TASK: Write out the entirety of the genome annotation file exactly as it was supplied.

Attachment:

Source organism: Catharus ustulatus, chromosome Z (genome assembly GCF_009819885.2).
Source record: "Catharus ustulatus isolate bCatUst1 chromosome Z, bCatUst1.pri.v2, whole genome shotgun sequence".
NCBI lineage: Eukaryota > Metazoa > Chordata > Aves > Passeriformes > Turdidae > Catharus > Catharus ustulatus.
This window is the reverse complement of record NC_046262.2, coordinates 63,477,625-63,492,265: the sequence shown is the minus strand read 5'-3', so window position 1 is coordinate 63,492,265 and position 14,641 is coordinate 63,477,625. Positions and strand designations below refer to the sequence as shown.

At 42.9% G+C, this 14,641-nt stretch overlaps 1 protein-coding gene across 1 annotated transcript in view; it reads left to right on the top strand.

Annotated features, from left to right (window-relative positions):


Source organism: Catharus ustulatus, chromosome Z (genome assembly GCF_009819885.2).
Source record: "Catharus ustulatus isolate bCatUst1 chromosome Z, bCatUst1.pri.v2, whole genome shotgun sequence".
NCBI lineage: Eukaryota > Metazoa > Chordata > Aves > Passeriformes > Turdidae > Catharus > Catharus ustulatus.
This window is the reverse complement of record NC_046262.2, coordinates 63,477,625-63,492,265: the sequence shown is the minus strand read 5'-3', so window position 1 is coordinate 63,492,265 and position 14,641 is coordinate 63,477,625. Positions and strand designations below refer to the sequence as shown.

At 42.9% G+C, this 14,641-nt stretch overlaps 1 protein-coding gene across 1 annotated transcript in view; it reads left to right on the top strand.

Annotated features, from left to right (window-relative positions):